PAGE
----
Welcome back for another round up for The Environment This Month. It’s the third month of the year and as you saw by last month, a lot is going on. I’m always hopeful that good news will come up to share. It seems the feed is full of negative and scary things. I try to strike as much of a balance as is fair to the topic. We can’t ever let up, and think that our job is anywhere near done.
With that said, we start out the month with some very said, and very jarring news.
So what happened this past month? Let’s get started…
I don’t know what to say about this. It’s really a reminder of how dangerous a job activism can be, and that that the people who stand up to make things better face a very harsh opposition. Caceres was a brave woman. We’re all going to suffer greatly for her loss. She was the defense of her native land, defense from corporate and urban sprawl–mass and suicidal deforestation.
“A large crowd in Honduras accompanied the body of Berta Caceres to its final resting place Saturday amid calls for justice in this week’s killing of the indigenous leader and environmental activist.”
To learn more about Caceres’s fight read this announcement of her death:
“An environmental rights activist known for her fight to stop hydroelectric plants and mines from encroaching on indigenous lands was shot dead early on Thursday in Honduras.”
And the plot thickened about two weeks ago…
If you’re anything like me, you love your morning cup of coffee…and your afternoon cup….and the evening cup….
All those k-cups and pods, as they call them, are adding up to a lot of plastic floating back out to our landfills and oceans. Isn’t there a better way? I’m as guilty as other coffee drinkers out there who use them, but I found a metal reusable k-cup for my brewer. I use it quite frequently. I just ordered filters to stop the fine dust from making it into my cup when I do. This opens up loads of possibility for your cup. (Ever hear of CoffeeAM.com? Oh, yeah…go go go.)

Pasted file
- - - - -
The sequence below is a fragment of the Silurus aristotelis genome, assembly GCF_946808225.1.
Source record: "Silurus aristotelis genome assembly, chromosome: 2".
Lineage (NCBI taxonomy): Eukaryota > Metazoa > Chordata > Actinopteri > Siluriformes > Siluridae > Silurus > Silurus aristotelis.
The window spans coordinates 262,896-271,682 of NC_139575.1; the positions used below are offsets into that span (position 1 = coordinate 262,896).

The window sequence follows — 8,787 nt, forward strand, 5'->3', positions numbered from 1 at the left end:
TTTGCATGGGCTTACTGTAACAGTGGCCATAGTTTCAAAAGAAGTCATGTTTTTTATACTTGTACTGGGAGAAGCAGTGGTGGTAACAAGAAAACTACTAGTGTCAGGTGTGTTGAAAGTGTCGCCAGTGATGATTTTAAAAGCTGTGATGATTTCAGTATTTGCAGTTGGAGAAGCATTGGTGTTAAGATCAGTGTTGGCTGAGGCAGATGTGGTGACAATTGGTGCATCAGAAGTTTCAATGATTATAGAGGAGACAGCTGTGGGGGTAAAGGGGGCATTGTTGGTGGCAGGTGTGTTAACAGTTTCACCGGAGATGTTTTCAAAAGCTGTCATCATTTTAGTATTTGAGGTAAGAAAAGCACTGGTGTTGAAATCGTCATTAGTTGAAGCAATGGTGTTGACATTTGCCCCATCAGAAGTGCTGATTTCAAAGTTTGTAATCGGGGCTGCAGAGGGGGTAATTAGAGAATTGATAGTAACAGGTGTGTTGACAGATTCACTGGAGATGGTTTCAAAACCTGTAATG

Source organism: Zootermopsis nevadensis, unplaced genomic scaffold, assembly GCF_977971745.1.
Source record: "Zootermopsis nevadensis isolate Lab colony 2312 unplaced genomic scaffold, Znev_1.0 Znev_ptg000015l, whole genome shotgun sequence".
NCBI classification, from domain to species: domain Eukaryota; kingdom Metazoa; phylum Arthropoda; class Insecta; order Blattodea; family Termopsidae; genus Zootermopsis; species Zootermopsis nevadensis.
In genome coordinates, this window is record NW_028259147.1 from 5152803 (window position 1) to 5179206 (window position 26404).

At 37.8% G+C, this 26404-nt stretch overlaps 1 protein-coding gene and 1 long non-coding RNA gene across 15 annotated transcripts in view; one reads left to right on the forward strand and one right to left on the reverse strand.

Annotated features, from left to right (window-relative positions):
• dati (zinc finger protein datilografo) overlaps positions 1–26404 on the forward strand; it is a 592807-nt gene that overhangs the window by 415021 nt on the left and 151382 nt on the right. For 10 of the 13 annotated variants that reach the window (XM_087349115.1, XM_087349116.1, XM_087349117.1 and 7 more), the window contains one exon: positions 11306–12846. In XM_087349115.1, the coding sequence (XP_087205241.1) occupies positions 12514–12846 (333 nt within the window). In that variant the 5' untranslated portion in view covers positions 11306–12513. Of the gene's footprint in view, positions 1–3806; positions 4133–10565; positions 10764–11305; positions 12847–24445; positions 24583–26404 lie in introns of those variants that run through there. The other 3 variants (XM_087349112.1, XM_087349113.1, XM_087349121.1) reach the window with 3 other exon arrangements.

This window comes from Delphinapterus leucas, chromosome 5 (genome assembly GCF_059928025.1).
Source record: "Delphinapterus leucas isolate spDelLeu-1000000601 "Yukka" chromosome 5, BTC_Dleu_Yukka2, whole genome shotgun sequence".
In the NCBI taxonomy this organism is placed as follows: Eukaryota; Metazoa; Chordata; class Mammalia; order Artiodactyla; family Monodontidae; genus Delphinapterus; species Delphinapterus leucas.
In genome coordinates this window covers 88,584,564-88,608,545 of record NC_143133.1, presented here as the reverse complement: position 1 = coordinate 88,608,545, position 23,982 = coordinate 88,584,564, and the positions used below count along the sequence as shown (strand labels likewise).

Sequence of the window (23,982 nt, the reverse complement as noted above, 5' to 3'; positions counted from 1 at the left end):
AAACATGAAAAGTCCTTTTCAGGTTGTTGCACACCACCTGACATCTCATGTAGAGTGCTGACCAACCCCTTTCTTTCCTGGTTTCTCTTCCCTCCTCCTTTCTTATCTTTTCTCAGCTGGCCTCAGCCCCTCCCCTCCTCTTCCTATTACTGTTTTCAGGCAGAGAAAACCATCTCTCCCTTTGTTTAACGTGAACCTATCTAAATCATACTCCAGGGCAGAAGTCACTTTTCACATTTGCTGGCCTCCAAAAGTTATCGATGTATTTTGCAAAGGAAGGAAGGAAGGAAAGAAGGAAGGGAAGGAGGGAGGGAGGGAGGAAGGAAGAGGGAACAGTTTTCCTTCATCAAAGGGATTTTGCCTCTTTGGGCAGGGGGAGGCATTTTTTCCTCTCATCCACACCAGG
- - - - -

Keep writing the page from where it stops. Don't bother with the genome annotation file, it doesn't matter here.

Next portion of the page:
The article below addresses Canadians, but the problem is in the US and in many other countries. Yikes!
“Canadians seem to love using single-serve coffee pod machines. But a major problem for many is the impact of the pods on the environment – which may be changing the way we think about the coffee pod systems.”
This next item might feel a little morbid, but let’s face it, death is literally everywhere. It’s something we need to come to terms with. In our current state of dealing with death, we put a lot of chemicals in the ground. The boxes that are used to encase the coffin are not forever secure. Those chemicals remain and leach out (yes, they might dry, but ground water can mix with the dried chemicals. As the body continues to decay the chemicals used to preserve it also enter the ground—either dry or wet). Furthermore, the existence and need to make embalming fluids, and to deal with bio hazard materials (your dead body) also provide further pollution to the environment.
Cue the green burial revolution. You might have seen one of your crunchy friends, or that tree hugging girl you know from playing Farmville, wax on about wanting to do this when they pass away. Check it out…
“Biodegradable pods or detoxifying suits are changing the way people deal with death.”
Well, you knew you wouldn’t get very far with me without having to hear about the election. After all, this is a very important election this year. Quite frankly, we are in a crisis. Politics matters very much. Whether or not you’re paying attention to it, it’s paying attention to you. The political is personal, as Gloria Steinem coined in reverse (even though I am at odds with her since February). Everything political decides your fate. So, instead of waving people off, go ahead and have an opinion–please have an informed opinion, rather. Let’s get you started with this…